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What job market trends should job seekers consider in 2021?

Lydia Smith
·Writer, Yahoo Finance UK
·4-min read
Monitor view over a male shoulder, job search title on the screen, close up. Education, business concept photo
January is a popular time to look for a new job, with 17% more job applications started at the beginning of the year on Glassdoor. Photo: Getty

If you’ve spent the holiday period dreading returning to work, you may be considering a change of career.

January is a popular time to look for a new job, with 17% more job applications started at the beginning of the year on Glassdoor.

But this year isn’t like previous years. Finding a new job is never easy, but with the job market flooded as a result of mass redundancies and many businesses pausing their recruitment, landing a new role is likely to be even harder.

Landing a new position is certainly more challenging, but isn’t impossible. If you are braving the job market in 2021, it’s more important than ever to focus on in-demand skills and abilities. So under the current circumstances, what should you be highlighting in your applications?

“We all know COVID-19 is having an enormous impact on the job market. The different tiers, previous redundancies, job insecurity and reduced hiring needs make this January anything but ‘normal’,” says Emma Louise O’Brien a career coach from Renovo — an outplacement and career transition support provider.

“It’s understandable that jobseekers are very anxious. Being armed with the job market changes is essential, though, especially as changes can be supportive to anyone searching for a new role.”

READ MORE: When is the best time to look for a job in 2021?

Artificial Intelligence

In recent years, more companies have turned to AI to remove bias and encourage equality for a fairer recruitment process. As the job market continues to become more competitive, it’s likely AI will play an even greater role to save recruiters and hiring managers time and costs when shortlisting applicants.

“Artificial intelligence will grow in importance during the recruitment process,” O’Brien says. “It is essential your CV is formatted to beat applicant tracking systems to rank higher in search results.”

According to O’Brien, removing graphics and images from your CV and including key words and achievements throughout your resume can help you rank higher.

“Remote interviews will become an important part of the recruitment process too. Jobseekers are likely to experience either a live or pre-recorded video interview, some of which use AI,” she adds.

“Ahead of a video or remote interview, preparation is vital. Familiarise yourself with remote platforms such as Zoom (ZM), Skype and Microsoft Teams (MSFT). Set up a mock interview, record the meeting, time your responses and self-critique. You are less likely to run into technical issues ahead of your next interview too.”

Watch: How To Create The Perfect CV

Digital skills

“In a digital job market, it is not a surprise that companies will also be looking for technical skills as well as experience,” O’Brien says. “If you find yourself looking at roles where you don’t have qualifications or technical abilities, you may need to invest in your professional development.”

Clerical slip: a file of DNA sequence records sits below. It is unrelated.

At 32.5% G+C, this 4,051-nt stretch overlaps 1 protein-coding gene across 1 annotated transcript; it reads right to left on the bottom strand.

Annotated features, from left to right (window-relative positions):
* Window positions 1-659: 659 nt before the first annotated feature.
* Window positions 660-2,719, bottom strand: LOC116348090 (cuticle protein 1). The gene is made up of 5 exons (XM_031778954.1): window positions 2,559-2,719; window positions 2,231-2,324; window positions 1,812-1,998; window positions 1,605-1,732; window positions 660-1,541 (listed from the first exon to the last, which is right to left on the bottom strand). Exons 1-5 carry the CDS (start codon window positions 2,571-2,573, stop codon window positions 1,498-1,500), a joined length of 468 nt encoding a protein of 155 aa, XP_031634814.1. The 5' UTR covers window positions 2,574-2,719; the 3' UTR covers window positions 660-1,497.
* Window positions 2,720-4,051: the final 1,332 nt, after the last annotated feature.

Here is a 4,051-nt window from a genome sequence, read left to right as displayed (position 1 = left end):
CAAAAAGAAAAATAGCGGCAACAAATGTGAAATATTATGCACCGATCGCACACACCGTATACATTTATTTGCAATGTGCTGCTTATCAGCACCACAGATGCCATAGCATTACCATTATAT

There are many companies offering free or reduced prices on training and qualifications including LinkedIn, Google Digital Garage and Coursera. “Getting certified or acquiring new skills shows employers you are taking ownership of your career. You can also add the qualifications or professional training to your CV and to your LinkedIn profile,” she adds.

It’s also important to consider the skills employers are looking for at the moment too. According to a survey of 23,000 people by the recruiting experts Hays, the top five skills which organisations are looking for are communication and interpersonal skills, ability to adapt to change, problem-solving, flexibility and people management skills.

“Professional development is a high priority for employees, particularly as we enter the New Year,” says Simon Winfield, managing director of Hays UK and Ireland. “No longer is it something that’s merely nice to have – employees want it to be a core part of their career and expect their employer to support this.

“For professionals looking for a new role in the New Year, it’s wise to stay ahead of what skills employers are looking for and what skills will help you to get your next job. Consider how you can articulate these in both the application and interview process.”

READ MORE: How to get back into the swing of work at beginning of 2021

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With the UK in a third lockdown, businesses are more likely to enable working from home or elsewhere outside the traditional office. Photo: Getty

Remote and flexible working

With Britain in a third lockdown, businesses are more likely to enable working from home or elsewhere outside the traditional office, which has many advantages for jobseekers.

“Fewer geographic limitations can lead to a broader choice of companies and roles to apply for,” O’Brien says. “Commuting times will reduce or be non-existent, so time and money will be saved, allowing flexibility around working hours and salary requirements.”

O’Brien advises considering the companies you want to work for regardless of location. “Follow them on social media platforms and look at career pages on the company website and be first to hear about new opportunities,” she says.

Watch: The Biggest Job Interview Mistakes